Get VLC Media Player logo

Get Foxit


MULTIMEDIA

Photographs and videos of orca in the wild and sometimes in the news!


  • Video
  • Photos
  • Audio
  • Recent

 

 

photo entry to video

Click here to watch some video clips

 

 

 

 

 

 

 

Click on this photo of a breaching orca to see the gallery of Orca Photographs from New Zealand, South America and Antarctica.

 

Orca Breach


Click on each photo to hear different orca.


The recordings available here were made by the Glacier Bay National Park Service, Alaska, using a hydrophone that is anchored near the mouth of Glacier Bay, Alaska for the purpose of monitoring ambient noise.


Audio1 Audio2 Audio3

Audio4 Audio5 Audio6 Audio7 Audio8

Audio9 Audio10 Audio11

 


The recordings are intended to provide examples of the types of natural and manmade sounds that occur in Glacier Bay National Park, Alaska.

Vocalizations of the two most commonly encountered killer whale forms, the fish-eating (resident) killer whale, and the mammal-eating (transient) killer whale, are difficult to distinguish by the untrained ear. However, for the researcher studying killer whale vocalizations they are almost as distinct as photographic images of the whales.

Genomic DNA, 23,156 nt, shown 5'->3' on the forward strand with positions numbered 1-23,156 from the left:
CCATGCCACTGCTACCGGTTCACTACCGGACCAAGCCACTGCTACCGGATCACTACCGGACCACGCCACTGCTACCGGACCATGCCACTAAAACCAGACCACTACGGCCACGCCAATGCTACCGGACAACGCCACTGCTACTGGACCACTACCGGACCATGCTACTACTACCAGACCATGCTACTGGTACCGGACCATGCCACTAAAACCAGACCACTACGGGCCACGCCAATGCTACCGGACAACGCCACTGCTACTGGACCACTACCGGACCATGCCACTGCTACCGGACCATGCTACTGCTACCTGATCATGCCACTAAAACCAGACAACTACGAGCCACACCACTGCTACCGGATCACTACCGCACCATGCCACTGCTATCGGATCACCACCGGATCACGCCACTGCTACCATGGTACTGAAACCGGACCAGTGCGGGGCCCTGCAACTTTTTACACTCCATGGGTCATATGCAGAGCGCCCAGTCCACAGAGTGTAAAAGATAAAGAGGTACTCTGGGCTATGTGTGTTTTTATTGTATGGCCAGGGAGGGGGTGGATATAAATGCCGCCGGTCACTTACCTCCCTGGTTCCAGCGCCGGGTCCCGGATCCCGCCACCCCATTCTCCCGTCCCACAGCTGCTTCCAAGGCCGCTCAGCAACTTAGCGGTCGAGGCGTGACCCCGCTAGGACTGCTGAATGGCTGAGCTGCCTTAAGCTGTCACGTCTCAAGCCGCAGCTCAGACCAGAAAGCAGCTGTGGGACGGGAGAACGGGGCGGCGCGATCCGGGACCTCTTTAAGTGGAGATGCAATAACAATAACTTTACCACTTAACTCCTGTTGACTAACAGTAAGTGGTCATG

The vocalizations not only tell the researcher whether the calling killer whale is a resident or a transient, but also reveal to which resident or transient population or sub-population the caller belongs. If the caller is a resident, it furthermore shows who his closest relatives are. Both residents and transients use discrete calls, whistles, and clicks.

Calls and whistles are used only in social communication, while clicks are predominantly used in echolocation. A clicking killer whale produces high frequency sounds and uses the echoes of those sounds to form images of the areas around him or her. In much the same way that humans use sonar to investigate the seafloor, the ultra structure of certain materials, or medical views of the inside of our bodies, whales use echolocation to orient and find food in an environment where lighting conditions are poor.

Based on differences in usage of calls, whistles, and clicks, researchers can tell whether the whales are foraging, resting, or socializing.
With thanks to the National Park Service (NPS), U.S. Department of the Interior.


 

Moko Photos - March 2010
If you would like a copy of any photo please contact us and quote the reference caption on the photo you want.

MokoLeap

Photo: Visser / Orca Research Trust